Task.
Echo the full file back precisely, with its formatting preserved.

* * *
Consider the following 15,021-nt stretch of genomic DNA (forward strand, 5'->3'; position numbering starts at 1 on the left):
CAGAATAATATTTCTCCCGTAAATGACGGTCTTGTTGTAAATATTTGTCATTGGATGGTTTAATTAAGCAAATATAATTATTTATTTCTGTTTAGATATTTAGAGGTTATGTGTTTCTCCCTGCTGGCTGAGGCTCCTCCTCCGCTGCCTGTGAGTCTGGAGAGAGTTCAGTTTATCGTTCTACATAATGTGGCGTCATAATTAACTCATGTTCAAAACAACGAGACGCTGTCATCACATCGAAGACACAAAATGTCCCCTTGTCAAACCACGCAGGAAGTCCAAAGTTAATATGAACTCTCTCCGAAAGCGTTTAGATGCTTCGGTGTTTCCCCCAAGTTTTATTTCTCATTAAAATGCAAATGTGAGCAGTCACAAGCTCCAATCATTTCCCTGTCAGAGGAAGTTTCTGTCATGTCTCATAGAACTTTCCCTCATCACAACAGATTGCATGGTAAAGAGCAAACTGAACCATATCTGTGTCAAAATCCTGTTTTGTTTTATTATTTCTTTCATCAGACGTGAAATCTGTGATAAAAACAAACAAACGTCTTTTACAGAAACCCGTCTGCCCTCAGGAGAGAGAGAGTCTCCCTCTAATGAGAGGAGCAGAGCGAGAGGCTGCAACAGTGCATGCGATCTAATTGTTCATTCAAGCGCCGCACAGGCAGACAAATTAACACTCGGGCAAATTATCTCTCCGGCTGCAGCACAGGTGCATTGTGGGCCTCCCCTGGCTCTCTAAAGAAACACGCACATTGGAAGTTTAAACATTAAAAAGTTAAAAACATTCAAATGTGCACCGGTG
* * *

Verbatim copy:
Consider the following 15,021-nt stretch of genomic DNA (forward strand, 5'->3'; position numbering starts at 1 on the left):
CAGAATAATATTTCTCCCGTAAATGACGGTCTTGTTGTAAATATTTGTCATTGGATGGTTTAATTAAGCAAATATAATTATTTATTTCTGTTTAGATATTTAGAGGTTATGTGTTTCTCCCTGCTGGCTGAGGCTCCTCCTCCGCTGCCTGTGAGTCTGGAGAGAGTTCAGTTTATCGTTCTACATAATGTGGCGTCATAATTAACTCATGTTCAAAACAACGAGACGCTGTCATCACATCGAAGACACAAAATGTCCCCTTGTCAAACCACGCAGGAAGTCCAAAGTTAATATGAACTCTCTCCGAAAGCGTTTAGATGCTTCGGTGTTTCCCCCAAGTTTTATTTCTCATTAAAATGCAAATGTGAGCAGTCACAAGCTCCAATCATTTCCCTGTCAGAGGAAGTTTCTGTCATGTCTCATAGAACTTTCCCTCATCACAACAGATTGCATGGTAAAGAGCAAACTGAACCATATCTGTGTCAAAATCCTGTTTTGTTTTATTATTTCTTTCATCAGACGTGAAATCTGTGATAAAAACAAACAAACGTCTTTTACAGAAACCCGTCTGCCCTCAGGAGAGAGAGAGTCTCCCTCTAATGAGAGGAGCAGAGCGAGAGGCTGCAACAGTGCATGCGATCTAATTGTTCATTCAAGCGCCGCACAGGCAGACAAATTAACACTCGGGCAAATTATCTCTCCGGCTGCAGCACAGGTGCATTGTGGGCCTCCCCTGGCTCTCTAAAGAAACACGCACATTGGAAGTTTAAACATTAAAAAGTTAAAAACATTCAAATGTGCACCGGTG